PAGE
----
AT&T CEO Backs Black Lives Matter

AT&T's CEO has placed himself right in the the Black Lives Matter debate in the US, a move which was backed up by T-Mobile's CEO on Friday.

Video of AT&T's Randall Stephenson talking at the operator's Employee Resource Groups (ERGs) was posted by an attendee on September 24. In it, Stephenson talked extensively on the topic of racial tension in the US and how to start a discussion about it at AT&T Inc. (NYSE: T).

Watch the full video below:

"Racial tension is ripping apart the very fabric of our community right now," Stephenson told the crowd.

He explained that how he hadn't been full cognizant of the impact of the issue, until a close friend, an African American doctor and military veteran, Chris, talked to him about it.

"If two very close friends of different races don't talk openly about this issue... how do we expect to find common ground and solutions for what's a really serious, serious problem?" Stephenson asked the crowd to cheers and applause.

"When a person's struggling with what's been broadcast on our airwaves says 'black lives matter,' we should not say all lives matter'," the CEO told the crowd.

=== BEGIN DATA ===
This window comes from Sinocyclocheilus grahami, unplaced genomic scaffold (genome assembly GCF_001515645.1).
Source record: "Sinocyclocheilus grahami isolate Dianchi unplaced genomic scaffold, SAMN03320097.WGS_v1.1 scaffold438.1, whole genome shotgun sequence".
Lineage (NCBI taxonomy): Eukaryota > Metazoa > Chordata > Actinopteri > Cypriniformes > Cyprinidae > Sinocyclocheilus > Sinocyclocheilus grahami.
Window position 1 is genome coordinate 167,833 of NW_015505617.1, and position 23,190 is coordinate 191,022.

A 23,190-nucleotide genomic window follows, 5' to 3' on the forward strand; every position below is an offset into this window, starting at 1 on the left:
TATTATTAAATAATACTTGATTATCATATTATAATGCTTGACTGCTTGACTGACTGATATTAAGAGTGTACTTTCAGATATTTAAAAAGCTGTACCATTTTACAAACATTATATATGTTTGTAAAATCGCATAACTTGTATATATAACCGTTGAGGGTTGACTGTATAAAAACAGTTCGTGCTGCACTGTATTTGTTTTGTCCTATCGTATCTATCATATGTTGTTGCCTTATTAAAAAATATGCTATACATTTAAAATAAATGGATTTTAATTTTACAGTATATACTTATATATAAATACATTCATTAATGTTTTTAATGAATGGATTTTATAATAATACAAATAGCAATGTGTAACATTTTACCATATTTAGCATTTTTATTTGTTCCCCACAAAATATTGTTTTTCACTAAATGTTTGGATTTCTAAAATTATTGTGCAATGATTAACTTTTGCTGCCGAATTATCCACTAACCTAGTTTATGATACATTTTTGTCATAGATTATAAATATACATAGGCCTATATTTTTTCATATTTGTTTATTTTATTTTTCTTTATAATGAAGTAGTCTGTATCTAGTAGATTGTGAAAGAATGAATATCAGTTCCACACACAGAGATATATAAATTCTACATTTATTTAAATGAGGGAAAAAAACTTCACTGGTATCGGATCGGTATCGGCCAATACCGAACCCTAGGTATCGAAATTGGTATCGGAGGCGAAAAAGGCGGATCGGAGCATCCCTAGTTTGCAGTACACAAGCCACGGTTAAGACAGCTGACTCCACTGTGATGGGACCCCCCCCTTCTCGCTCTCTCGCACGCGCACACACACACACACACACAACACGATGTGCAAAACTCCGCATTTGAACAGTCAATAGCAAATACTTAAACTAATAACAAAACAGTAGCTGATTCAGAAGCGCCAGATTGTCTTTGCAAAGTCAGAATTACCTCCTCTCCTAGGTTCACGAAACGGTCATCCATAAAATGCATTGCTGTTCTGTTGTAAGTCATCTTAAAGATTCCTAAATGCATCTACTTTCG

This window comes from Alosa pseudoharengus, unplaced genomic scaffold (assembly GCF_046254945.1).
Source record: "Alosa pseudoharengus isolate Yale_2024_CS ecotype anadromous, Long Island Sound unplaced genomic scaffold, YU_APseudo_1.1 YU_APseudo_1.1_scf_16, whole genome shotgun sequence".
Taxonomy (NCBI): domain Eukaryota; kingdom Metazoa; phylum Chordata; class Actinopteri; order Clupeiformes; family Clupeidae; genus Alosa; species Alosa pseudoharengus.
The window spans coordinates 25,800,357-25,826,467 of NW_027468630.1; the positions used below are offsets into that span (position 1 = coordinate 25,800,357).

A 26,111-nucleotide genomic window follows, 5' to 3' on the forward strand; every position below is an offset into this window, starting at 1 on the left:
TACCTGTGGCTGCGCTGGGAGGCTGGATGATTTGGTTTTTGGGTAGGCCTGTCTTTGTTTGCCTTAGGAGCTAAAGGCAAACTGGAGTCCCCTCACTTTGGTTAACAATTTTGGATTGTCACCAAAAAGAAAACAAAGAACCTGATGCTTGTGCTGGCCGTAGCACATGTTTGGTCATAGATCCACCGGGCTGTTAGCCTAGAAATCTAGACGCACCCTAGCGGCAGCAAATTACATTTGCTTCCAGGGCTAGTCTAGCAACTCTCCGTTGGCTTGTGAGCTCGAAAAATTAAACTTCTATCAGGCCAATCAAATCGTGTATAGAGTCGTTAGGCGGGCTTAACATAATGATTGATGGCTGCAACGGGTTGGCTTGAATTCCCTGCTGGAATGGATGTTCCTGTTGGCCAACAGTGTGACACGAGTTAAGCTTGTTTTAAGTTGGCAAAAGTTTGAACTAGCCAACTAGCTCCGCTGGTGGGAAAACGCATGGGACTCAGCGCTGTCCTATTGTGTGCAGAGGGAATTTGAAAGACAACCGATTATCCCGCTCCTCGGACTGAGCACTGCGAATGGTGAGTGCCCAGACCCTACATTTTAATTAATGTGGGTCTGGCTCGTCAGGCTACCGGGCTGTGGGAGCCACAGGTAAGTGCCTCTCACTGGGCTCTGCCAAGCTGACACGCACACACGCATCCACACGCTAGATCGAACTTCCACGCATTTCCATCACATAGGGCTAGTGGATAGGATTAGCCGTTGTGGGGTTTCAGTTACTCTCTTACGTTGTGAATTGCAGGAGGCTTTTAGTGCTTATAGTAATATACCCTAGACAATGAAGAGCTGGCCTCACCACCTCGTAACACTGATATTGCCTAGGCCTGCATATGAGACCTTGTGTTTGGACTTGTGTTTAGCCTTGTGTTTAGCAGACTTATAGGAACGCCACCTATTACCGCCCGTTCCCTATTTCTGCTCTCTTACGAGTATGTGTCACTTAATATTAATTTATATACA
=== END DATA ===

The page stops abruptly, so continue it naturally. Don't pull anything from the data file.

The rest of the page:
For context, if you live outside the US, the Black Lives Matter movement started in 2013 after a Florida man,George Zimmerman, was acquitted for shooting Trayvon Martin under that state's "Stand your ground" laws. It became bigger after police shootings of unarmed black men in Ferguson, Missouri, in 2014, and lately Tulsa, Oklahoma, and Charlotte, N.C. It has become a hot-button issue in the already fractious US presidential election this year. (See Clinton Tech Plan Draws Sharp Contrast to Trump's Thinking and Trump's Telecom Policy? Who Knows?)

Stephenson talked of how proud he was that the company's employees are already very diverse but said more could be done. "If this is a dialogue that is going to happen at AT&T, I feel it probably ought to start with me," Stephenson said.

T-Mobile US Inc. CEO John Legere backed up Stephenson Friday, which is definitely a first, tweeting in response to a question on the CEO's speech: